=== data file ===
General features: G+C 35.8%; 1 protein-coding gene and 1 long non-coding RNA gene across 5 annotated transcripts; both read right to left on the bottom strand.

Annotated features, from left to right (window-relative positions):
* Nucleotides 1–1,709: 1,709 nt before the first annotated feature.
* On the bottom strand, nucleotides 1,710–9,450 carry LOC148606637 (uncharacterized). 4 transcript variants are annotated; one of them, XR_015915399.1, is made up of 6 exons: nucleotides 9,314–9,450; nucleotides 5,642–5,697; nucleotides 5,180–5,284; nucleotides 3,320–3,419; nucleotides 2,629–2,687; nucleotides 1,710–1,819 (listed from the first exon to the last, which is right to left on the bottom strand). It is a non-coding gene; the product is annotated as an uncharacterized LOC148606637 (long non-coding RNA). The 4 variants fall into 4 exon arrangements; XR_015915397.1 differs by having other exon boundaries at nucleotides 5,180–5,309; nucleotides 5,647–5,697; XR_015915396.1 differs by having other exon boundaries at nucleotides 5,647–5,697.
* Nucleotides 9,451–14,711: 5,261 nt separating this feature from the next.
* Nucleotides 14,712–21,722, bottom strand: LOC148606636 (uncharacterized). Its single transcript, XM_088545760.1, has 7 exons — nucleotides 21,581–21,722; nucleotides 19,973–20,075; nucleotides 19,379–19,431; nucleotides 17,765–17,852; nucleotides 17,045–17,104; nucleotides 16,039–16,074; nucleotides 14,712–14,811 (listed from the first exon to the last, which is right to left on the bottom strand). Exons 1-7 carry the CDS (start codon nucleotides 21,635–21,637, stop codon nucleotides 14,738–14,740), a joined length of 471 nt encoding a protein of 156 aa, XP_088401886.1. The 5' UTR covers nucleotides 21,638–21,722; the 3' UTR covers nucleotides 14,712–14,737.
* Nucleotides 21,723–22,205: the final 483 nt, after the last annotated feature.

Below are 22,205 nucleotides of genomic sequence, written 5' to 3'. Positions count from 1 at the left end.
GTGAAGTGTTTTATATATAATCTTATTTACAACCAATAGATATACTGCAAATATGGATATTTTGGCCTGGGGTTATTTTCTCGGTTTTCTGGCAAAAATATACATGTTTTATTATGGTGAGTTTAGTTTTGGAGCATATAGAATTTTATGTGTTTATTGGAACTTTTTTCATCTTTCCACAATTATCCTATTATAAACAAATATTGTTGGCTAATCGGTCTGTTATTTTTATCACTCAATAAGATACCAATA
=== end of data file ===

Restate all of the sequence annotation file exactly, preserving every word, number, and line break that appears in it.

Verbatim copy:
General features: G+C 35.8%; 1 protein-coding gene and 1 long non-coding RNA gene across 5 annotated transcripts; both read right to left on the bottom strand.

Annotated features, from left to right (window-relative positions):
* Nucleotides 1–1,709: 1,709 nt before the first annotated feature.
* On the bottom strand, nucleotides 1,710–9,450 carry LOC148606637 (uncharacterized). 4 transcript variants are annotated; one of them, XR_015915399.1, is made up of 6 exons: nucleotides 9,314–9,450; nucleotides 5,642–5,697; nucleotides 5,180–5,284; nucleotides 3,320–3,419; nucleotides 2,629–2,687; nucleotides 1,710–1,819 (listed from the first exon to the last, which is right to left on the bottom strand). It is a non-coding gene; the product is annotated as an uncharacterized LOC148606637 (long non-coding RNA). The 4 variants fall into 4 exon arrangements; XR_015915397.1 differs by having other exon boundaries at nucleotides 5,180–5,309; nucleotides 5,647–5,697; XR_015915396.1 differs by having other exon boundaries at nucleotides 5,647–5,697.
* Nucleotides 9,451–14,711: 5,261 nt separating this feature from the next.
* Nucleotides 14,712–21,722, bottom strand: LOC148606636 (uncharacterized). Its single transcript, XM_088545760.1, has 7 exons — nucleotides 21,581–21,722; nucleotides 19,973–20,075; nucleotides 19,379–19,431; nucleotides 17,765–17,852; nucleotides 17,045–17,104; nucleotides 16,039–16,074; nucleotides 14,712–14,811 (listed from the first exon to the last, which is right to left on the bottom strand). Exons 1-7 carry the CDS (start codon nucleotides 21,635–21,637, stop codon nucleotides 14,738–14,740), a joined length of 471 nt encoding a protein of 156 aa, XP_088401886.1. The 5' UTR covers nucleotides 21,638–21,722; the 3' UTR covers nucleotides 14,712–14,737.
* Nucleotides 21,723–22,205: the final 483 nt, after the last annotated feature.

Below are 22,205 nucleotides of genomic sequence, written 5' to 3'. Positions count from 1 at the left end.
GTGAAGTGTTTTATATATAATCTTATTTACAACCAATAGATATACTGCAAATATGGATATTTTGGCCTGGGGTTATTTTCTCGGTTTTCTGGCAAAAATATACATGTTTTATTATGGTGAGTTTAGTTTTGGAGCATATAGAATTTTATGTGTTTATTGGAACTTTTTTCATCTTTCCACAATTATCCTATTATAAACAAATATTGTTGGCTAATCGGTCTGTTATTTTTATCACTCAATAAGATACCAATA